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    How the hell did your car pass any kind of inspection? That would be an instant fail for just about any standard in most of the world...
     
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  11. atv_123

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    You would be correct... I bought the car "pre-inspected" which means I can only assume it was removed after it was inspected and before it was sold to me. It had almost a year left on the inspection, was $500, and I needed a car really bad at the time because my current vehicle had just blown its transmission right after I got a new job. It was kinda a spur of the moment "gotta do what ya gotta do" purchase. I eventually replaced all the shocks (thinking that's what was causing the terrible handling because they were all shot) on the thing and that's when I noticed the missing swaybar... I then got one on ebay and popped that into it... holy hell it's so much more manageable.
     
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  12. Slammington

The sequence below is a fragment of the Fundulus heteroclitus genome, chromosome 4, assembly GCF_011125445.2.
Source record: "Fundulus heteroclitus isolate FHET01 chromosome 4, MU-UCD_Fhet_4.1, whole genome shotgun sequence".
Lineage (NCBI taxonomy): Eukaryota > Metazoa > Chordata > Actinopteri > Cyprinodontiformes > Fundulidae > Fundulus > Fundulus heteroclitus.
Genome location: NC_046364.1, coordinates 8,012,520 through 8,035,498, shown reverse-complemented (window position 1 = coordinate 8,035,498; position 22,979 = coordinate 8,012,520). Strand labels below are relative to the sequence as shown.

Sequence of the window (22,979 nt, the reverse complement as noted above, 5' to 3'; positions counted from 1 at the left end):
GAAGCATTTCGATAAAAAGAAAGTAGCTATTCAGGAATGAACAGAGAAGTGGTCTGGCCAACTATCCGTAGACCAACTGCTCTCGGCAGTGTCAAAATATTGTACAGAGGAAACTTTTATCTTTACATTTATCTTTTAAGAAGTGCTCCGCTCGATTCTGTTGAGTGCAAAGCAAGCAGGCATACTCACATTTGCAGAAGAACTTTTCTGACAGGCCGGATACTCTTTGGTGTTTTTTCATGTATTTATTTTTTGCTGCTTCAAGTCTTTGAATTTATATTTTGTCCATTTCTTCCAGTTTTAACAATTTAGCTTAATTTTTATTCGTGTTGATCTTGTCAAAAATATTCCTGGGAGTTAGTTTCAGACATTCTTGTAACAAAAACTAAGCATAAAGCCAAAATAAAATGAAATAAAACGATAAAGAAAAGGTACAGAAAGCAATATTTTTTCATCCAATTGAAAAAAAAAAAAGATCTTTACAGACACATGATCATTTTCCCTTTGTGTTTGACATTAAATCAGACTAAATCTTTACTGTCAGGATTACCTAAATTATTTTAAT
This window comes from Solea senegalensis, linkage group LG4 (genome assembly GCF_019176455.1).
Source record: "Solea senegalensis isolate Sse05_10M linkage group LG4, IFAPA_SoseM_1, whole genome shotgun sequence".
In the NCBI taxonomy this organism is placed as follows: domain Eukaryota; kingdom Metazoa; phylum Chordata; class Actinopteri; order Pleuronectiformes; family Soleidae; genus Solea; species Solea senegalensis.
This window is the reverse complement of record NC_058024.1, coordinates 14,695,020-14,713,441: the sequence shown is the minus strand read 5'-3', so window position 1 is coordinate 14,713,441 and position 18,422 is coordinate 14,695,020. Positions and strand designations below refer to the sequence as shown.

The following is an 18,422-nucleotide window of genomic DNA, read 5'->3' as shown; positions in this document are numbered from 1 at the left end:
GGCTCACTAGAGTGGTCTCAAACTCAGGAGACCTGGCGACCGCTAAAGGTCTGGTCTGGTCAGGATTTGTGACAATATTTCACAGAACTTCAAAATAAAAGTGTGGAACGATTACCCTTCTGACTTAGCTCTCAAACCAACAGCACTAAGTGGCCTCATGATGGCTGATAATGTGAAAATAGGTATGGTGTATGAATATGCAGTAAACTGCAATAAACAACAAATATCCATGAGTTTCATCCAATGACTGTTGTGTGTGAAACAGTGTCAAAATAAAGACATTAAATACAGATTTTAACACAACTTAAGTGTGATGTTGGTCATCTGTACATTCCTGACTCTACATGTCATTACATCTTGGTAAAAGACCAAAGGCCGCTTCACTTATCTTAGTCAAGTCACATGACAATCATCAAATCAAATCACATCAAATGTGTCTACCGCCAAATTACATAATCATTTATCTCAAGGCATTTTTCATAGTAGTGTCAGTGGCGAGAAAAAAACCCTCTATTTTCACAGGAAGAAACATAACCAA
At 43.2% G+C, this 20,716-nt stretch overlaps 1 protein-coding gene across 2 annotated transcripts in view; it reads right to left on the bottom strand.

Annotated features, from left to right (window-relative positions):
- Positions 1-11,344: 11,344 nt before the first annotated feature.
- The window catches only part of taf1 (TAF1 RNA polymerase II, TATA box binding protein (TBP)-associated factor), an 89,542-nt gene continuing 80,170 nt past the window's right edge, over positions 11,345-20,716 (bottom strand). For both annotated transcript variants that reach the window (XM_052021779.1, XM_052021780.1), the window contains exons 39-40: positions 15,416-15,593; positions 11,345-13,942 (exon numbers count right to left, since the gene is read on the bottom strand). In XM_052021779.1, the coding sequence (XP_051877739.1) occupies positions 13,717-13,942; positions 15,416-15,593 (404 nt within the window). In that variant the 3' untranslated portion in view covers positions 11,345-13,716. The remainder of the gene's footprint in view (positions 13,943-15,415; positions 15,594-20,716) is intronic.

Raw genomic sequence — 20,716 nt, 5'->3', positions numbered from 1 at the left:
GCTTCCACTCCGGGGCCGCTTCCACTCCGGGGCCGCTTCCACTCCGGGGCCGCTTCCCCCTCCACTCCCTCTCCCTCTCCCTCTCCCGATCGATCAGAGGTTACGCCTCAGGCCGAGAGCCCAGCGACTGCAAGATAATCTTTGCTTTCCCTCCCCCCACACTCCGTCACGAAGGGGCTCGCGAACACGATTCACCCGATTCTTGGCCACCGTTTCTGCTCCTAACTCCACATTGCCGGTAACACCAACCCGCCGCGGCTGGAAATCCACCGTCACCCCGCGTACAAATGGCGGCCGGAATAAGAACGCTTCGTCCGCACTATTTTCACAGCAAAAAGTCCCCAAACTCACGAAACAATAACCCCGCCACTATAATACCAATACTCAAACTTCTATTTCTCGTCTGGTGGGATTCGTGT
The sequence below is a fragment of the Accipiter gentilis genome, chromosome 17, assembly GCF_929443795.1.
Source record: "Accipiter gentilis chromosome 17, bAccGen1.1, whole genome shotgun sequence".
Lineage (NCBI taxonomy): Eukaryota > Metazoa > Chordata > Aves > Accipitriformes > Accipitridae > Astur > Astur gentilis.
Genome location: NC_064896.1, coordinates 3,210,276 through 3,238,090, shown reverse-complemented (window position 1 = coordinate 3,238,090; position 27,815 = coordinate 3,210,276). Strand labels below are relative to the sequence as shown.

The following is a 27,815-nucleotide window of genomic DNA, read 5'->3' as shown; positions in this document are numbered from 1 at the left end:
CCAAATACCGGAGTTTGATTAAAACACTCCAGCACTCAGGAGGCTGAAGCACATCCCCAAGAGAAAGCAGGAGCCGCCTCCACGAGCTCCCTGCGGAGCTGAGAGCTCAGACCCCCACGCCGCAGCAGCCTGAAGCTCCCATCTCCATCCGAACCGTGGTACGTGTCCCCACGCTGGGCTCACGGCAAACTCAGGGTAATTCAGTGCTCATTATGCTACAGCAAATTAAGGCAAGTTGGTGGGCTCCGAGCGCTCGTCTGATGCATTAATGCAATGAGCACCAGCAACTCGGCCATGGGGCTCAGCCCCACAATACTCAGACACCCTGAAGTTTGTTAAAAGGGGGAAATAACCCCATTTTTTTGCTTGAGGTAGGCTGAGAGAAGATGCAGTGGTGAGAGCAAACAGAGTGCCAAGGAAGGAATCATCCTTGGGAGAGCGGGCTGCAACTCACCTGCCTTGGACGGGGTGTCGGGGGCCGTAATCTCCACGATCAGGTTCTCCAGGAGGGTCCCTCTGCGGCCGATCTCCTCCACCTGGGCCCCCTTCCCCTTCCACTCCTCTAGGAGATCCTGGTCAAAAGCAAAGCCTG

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    Holy crap, good to know you managed to fix it within the year. It takes a special kind of cunt to sell someone a car like that without letting them know, that's a potentially life-threatening "mod". One wrong move and the missing swaybar could have you missing the rest of your life.

    However, keeping in mind all it took was some shocks and a swaybar, you got a pretty decent deal on that subie, right? ;)
     
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  13. DriftinCovet1987

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    Let me try that out with the '88 Pessima...what version of the Impreza was this, by the way? I assume it was a base model or a lower-tier version, considering how soft the suspension seems to have been.
     
  14. atv_123

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    It is a 1995 Subaru Impreza LX Coupe. It has a 5spd with a 1.8L engine (magically AWD also) that has spun for 270,000 miles and probably is running the crappiest set of tires that can be bought this side of the planet. They are oversized and very narrow whitewalls (no joke). Honestly, that's probably the only thing that kept me from rolling it over. Some of the reason I went to replace the shocks was because they had nothing in them... I was basically just driving on straight springs with no swaybar :p

    I even took a video of just how bad they were if no one believes me ;)